Joia Sands: Were participants participating blind in this study? Or did they know what the
study was about, that it was an economics study? And I guess, why don’t we start with you,
THOMAS CHESNEY: With me? Sorry. Did you say?
ROBERT BLOOMFIELD: Yes.
THOMAS CHESNEY: We told them that it was a university project, and it was looking at
behavior. So we invited people to come along for an experiment, but we didn’t mention
economics, and we didn’t tell them what would be involved other than it was a
decision-making task and that they could make some money, and we’d give them the min
and the max amount that they could make.
ROBERT BLOOMFIELD: And, Steve, [AUDIO GLITCH] you?
STEVE ATLAS: [NO RESPONSE]
ROBERT BLOOMFIELD: I think we may have lost Steve for a little bit there. Let’s see. I see
that--actually we got a late start, and we are actually getting to the end of our time. An hour
goes quickly in these sessions. Let’s see. I guess I would like to encourage right now if there
are any more questions from the audience, and there have been quite a few. I’m just
scrolling back to see how many of these I may have missed. I’ve probably missed a lot. So
let’s see. And also, just from our guests, I’m wondering what you might like to mention at the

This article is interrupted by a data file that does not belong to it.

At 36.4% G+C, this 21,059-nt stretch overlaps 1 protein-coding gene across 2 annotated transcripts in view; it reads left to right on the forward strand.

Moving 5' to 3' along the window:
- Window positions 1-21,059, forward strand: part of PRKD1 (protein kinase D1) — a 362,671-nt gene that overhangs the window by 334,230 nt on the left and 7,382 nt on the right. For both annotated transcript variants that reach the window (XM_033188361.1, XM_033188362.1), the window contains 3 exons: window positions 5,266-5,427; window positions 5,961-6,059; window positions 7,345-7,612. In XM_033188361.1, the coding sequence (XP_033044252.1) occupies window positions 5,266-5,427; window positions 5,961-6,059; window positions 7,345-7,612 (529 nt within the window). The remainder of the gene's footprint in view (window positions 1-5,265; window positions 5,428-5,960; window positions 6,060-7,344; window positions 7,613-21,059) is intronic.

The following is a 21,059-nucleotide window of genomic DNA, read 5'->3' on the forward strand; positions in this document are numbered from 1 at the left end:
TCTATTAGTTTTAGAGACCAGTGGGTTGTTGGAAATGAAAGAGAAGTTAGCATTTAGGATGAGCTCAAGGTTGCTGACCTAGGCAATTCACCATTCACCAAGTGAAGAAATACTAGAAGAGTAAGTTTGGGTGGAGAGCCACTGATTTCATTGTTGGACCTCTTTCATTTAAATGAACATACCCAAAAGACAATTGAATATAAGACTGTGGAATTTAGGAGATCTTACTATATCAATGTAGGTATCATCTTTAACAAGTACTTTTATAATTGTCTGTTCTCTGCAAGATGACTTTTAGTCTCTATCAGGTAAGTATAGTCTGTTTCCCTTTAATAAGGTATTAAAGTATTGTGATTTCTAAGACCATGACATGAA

end of our show that you haven’t had a chance to. John, shall we start with you and any
observations that you’d like to make in closing?
JOHN DUFFY: Just to reiterate what I mentioned before. I think that emphasizing that
Second Life is a cheap place to do experiments is not the way to go. I think what needs to
be said or discovered is to use Second Life to do a very different kind of experimentation
than is done in the laboratory. And obviously, you need to build a bridge between laboratory
and Virtual World experience [AUDIO GLITCH] at least to what other researchers are doing.
But I think the real payoff will come when someone figures out how to make the best use of
Virtual World environments for experimentation. I suggested a couple of ways, and I’m
thinking about it. I’m very interested in issues of monetary policy, for instance, and how you
would even go about doing this, I don’t know yet, but that’s something where you would use